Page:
As organizations expand the breadth of their technology use, we’re seeing an increase in security issues. Some of these issues arise as a result of new technologies or services we’re using (software bugs or service provider outages). However, some issues are the same old problems with a modern technology twist. Nowhere is this more true than with abuse of privileges in IT – a gift that keeps on giving! All joking aside, the problem with abuse and misuse of privileged accounts is growing and doesn’t seem to be letting up.
According to Forrester, 80% of security breaches involve privileged credentials. In the 2018 Verizon Data Breach Investigations Report, the use of stolen credentials was the most common action in hacking activity, with privilege abuse ranking fourth overall. The top internal actor in breaches? Systems administrators.
And that’s only part of the problem. When you factor in the staggering number of administrative consoles, services, tools, and platforms we’re responsible for, you have a recipe for disaster that’s likely to continue unabated unless we do something about it. In fact, we’ve seen several cases of administrative privileges attacked and abused for cloud administrative consoles, including at least one company, Code Spaces, that was essentially erased due to a vicious cyber attack. In 2018, several exposed Kubernetes admin consoles (one belonging to auto manufacturer Tesla) were hijacked to create container instances that mined cryptocurrency for the attackers.
Based on all this, it’s probably time for a new strategy, or at least a revised one. Today, there are too many admins types, especially with the proliferation of DevOps and cloud environments. We have privileged user management and privileged access management (PAM) tools that can help refine role definition, handle short-term credentials, and enable greater scrutiny over monitoring and controlling admin access.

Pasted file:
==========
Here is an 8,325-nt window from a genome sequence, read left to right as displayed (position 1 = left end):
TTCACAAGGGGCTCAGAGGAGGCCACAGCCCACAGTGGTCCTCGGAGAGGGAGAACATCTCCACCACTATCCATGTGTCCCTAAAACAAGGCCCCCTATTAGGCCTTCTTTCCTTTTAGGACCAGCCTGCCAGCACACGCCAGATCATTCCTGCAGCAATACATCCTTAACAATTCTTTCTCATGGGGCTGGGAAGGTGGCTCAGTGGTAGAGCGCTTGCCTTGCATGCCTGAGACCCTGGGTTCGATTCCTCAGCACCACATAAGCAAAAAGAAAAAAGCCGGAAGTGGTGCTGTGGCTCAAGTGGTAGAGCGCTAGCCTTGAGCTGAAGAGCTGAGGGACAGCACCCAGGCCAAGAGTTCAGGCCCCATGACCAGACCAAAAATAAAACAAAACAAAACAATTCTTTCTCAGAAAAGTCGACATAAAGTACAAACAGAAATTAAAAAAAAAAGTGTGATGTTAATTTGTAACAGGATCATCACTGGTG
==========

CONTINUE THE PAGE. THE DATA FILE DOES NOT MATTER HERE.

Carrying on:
Even with that, there are significant advantages to expanding upon privilege management tools with the use of single sign-on (SSO) and federated access solutions. Once you’ve identified the need to better control and monitor privileged users, you can move toward narrowing your privileged user types, establishing a core source of internal identities that can be extended and integrated with other platforms, and building use cases for the types of internal and external resources these users need access to. At that point, integrating PAM/PUM tools with SSO can help centralize access to numerous resources with improvements in ease of use, central administration, and better auditing capabilities. Leveraging an SSO solution to carefully restrict access into cloud admin consoles or other types of cloud services is an added benefit of this converged strategy.
We’ve got the technology pieces we need to effectively manage privileged users and roles, and begin locking down privileged access to internal and external resources – we just have to use them. To learn more, check out my on-demand webinar: Dialing up Your Privileged User Strategy leveraging Single Sign On.